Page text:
Welcome to the CFALA e-newsletter, a periodic publication with stories about noteworthy events and programs sponsored or hosted by the society, guest articles by members, book reviews, and other items of interest to CFALA members. Click on the headlines below to read the full stories. And if you’d like to contribute a story suggestion or, even better, write an article, we’d love to hear from you. Please email Executive Director Laura Carney at firstname.lastname@example.org.
*Please note that the content of this e-newsletter should not be construed as investment advice, nor do the opinions expressed necessarily reflect the views of CFA Society Los Angeles.
In this issue ...
Turbulence Forecasted for Santa Monica Airport
In a controversial, and some say illegal, move on the night of Sunday, March 30, 2003, Chicago mayor Richard Daley ordered a city crew to bulldoze giant X-shaped gouges in the runway surface of Meigs Field, an airport near downtown Chicago that Daley didn’t want anymore. The midnight city-sponsored vandalism was in violation of required notice to the Federal Aviation Administration. In the end, however, Daley won. The city paid a small fine, and Northerly Island, where Meigs Field used to lay, is now covered mostly with grass, and not an airplane in sight.
Opponents of Santa Monica Airport are looking for their Richard Daley.
Last November, an initiative in Santa Monica, the city-sponsored Measure LC, passed by an overwhelming margin. Measure LC amends the City Charter to prohibit new development on airport land unless approved by the voters, and affirms the City Council’s authority to manage the airport and to close all or part of it. Another measure – this one sponsored by airport advocates – was also on the ballot in November. Measure D required voter approval before the airport could be closed or redeveloped. Measure D failed. Considering the results of these two measures, it appears as though the City is in charge and the airport is in immediate danger of being closed. But like most issues dealing with competing interests and government agencies, there are complications.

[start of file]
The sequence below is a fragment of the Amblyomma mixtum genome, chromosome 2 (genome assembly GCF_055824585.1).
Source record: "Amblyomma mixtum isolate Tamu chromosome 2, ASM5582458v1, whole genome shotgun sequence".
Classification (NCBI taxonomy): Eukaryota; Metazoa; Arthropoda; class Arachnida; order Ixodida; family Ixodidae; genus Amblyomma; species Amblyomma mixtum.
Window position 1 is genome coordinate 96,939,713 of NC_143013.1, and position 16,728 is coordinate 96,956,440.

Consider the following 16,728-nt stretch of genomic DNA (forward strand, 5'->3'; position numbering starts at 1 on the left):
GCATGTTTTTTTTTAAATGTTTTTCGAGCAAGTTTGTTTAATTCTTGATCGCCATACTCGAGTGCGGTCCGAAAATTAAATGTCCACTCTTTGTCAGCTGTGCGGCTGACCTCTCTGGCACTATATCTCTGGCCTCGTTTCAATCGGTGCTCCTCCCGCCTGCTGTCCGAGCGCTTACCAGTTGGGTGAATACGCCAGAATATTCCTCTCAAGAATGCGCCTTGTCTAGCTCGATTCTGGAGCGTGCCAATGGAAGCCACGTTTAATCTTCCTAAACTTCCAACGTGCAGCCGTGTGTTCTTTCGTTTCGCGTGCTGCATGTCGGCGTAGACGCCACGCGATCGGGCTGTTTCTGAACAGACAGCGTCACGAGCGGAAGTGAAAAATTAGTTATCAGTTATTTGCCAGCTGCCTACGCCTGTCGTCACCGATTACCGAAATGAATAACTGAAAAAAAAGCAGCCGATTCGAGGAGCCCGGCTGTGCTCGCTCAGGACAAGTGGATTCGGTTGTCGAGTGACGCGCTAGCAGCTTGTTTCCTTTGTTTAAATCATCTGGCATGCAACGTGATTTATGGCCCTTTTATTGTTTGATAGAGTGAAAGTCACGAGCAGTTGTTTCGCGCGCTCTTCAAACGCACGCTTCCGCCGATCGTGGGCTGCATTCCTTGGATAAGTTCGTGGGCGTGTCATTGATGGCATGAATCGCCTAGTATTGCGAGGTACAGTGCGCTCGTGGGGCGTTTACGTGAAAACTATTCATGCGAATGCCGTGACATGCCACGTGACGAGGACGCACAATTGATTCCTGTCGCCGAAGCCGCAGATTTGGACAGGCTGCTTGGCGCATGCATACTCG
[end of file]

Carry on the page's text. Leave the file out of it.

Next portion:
Under a 1948 Instrument of Transfer, the Santa Monica Airport was given back to the City of Santa Monica by the U.S. government under the condition that it must be maintained as an airport “in perpetuity.” If this proviso was not complied with, the Federal government could take the airport back and run it. There was also a 1984 agreement between the FAA and the City having to do with the 5,000 foot runway, fuel sales and aviation tenants. That 1984 agreement expires in July, 2015.
So what do early-morning police escorted bulldozers and FAA “Instruments of Transfer” have to do with CFA Los Angeles? Santa Monica Municipal Airport (SMO) occupies 227 acres in the middle of the City. It is a significant economic engine, is home to 175 businesses and is responsible for 1,500 jobs and a reported quarter billion dollars in annual economic activity. Supporters of the airport, such as the Aircraft Owners and Pilots Association (AOPA), say closing the airport would be economically catastrophic, not to mention the cleanup expense if the airport is converted to houses, schools and business parks. In addition, if SMO were closed, additional air traffic would have to be absorbed by other regional airports such as Van Nuys, Zamperini (Torrance) and Camarillo. That is fine with the opponents of SMO.